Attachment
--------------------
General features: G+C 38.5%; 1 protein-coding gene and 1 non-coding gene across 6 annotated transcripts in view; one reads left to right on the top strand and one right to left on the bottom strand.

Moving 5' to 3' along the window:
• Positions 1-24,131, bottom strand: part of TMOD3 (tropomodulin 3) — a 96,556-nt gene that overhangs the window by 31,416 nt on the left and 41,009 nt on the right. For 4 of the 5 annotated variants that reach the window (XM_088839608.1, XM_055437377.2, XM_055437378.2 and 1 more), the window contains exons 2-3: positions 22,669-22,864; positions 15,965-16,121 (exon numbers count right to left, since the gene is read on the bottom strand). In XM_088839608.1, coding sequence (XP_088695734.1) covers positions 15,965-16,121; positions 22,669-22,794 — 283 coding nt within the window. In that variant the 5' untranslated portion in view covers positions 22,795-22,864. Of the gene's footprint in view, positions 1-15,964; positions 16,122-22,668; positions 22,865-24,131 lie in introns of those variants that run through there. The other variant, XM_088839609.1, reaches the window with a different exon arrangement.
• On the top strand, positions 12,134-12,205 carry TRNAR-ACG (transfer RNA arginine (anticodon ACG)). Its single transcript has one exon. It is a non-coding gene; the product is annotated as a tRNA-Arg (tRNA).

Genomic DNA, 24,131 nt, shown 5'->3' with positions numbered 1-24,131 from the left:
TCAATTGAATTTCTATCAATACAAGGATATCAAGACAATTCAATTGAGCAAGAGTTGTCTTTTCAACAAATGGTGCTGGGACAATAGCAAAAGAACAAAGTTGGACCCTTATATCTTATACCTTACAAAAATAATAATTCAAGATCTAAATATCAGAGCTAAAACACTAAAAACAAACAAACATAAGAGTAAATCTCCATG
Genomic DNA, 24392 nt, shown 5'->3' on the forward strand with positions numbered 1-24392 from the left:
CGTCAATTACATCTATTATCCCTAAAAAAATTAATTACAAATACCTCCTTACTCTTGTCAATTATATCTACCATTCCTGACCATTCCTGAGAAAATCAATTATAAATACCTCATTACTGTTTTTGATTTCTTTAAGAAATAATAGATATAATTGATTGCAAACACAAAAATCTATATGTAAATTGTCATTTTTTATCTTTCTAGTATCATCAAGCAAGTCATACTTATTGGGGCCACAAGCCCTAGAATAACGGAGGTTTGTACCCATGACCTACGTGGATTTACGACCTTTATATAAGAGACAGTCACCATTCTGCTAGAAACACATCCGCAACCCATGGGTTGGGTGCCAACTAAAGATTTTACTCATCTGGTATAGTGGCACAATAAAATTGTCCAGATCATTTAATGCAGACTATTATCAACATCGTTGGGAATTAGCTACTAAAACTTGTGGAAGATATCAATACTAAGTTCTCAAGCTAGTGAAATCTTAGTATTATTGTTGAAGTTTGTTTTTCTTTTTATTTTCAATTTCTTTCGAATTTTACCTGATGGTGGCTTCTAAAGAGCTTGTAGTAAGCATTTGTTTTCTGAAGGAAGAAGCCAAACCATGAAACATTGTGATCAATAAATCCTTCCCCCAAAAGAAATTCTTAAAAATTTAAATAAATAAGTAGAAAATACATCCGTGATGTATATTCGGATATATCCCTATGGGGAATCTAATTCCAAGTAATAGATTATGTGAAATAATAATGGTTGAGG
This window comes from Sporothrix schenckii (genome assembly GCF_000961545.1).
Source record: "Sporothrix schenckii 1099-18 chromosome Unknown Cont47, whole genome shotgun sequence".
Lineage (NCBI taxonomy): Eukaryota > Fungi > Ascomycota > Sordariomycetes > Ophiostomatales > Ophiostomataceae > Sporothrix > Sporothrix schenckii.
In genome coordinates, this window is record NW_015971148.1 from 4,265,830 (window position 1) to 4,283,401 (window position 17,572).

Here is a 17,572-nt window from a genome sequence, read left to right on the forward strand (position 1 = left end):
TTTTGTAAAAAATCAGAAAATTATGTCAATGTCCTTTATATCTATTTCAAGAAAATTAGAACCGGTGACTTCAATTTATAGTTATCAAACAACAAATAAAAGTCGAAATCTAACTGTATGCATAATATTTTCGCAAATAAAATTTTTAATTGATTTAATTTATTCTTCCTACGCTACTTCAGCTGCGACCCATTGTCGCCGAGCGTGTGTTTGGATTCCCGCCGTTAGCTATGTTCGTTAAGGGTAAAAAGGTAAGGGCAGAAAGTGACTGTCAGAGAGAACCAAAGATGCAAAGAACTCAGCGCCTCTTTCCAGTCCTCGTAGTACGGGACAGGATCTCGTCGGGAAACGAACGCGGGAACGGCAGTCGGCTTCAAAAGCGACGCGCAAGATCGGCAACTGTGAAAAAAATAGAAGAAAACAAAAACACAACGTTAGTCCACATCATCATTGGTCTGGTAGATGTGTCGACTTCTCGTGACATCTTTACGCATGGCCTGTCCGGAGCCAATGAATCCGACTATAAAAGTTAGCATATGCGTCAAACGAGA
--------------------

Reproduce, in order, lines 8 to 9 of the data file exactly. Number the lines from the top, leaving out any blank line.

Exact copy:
CGTCAATTACATCTATTATCCCTAAAAAAATTAATTACAAATACCTCCTTACTCTTGTCAATTATATCTACCATTCCTGACCATTCCTGAGAAAATCAATTATAAATACCTCATTACTGTTTTTGATTTCTTTAAGAAATAATAGATATAATTGATTGCAAACACAAAAATCTATATGTAAATTGTCATTTTTTATCTTTCTAGTATCATCAAGCAAGTCATACTTATTGGGGCCACAAGCCCTAGAATAACGGAGGTTTGTACCCATGACCTACGTGGATTTACGACCTTTATATAAGAGACAGTCACCATTCTGCTAGAAACACATCCGCAACCCATGGGTTGGGTGCCAACTAAAGATTTTACTCATCTGGTATAGTGGCACAATAAAATTGTCCAGATCATTTAATGCAGACTATTATCAACATCGTTGGGAATTAGCTACTAAAACTTGTGGAAGATATCAATACTAAGTTCTCAAGCTAGTGAAATCTTAGTATTATTGTTGAAGTTTGTTTTTCTTTTTATTTTCAATTTCTTTCGAATTTTACCTGATGGTGGCTTCTAAAGAGCTTGTAGTAAGCATTTGTTTTCTGAAGGAAGAAGCCAAACCATGAAACATTGTGATCAATAAATCCTTCCCCCAAAAGAAATTCTTAAAAATTTAAATAAATAAGTAGAAAATACATCCGTGATGTATATTCGGATATATCCCTATGGGGAATCTAATTCCAAGTAATAGATTATGTGAAATAATAATGGTTGAGG
This window comes from Sporothrix schenckii (genome assembly GCF_000961545.1).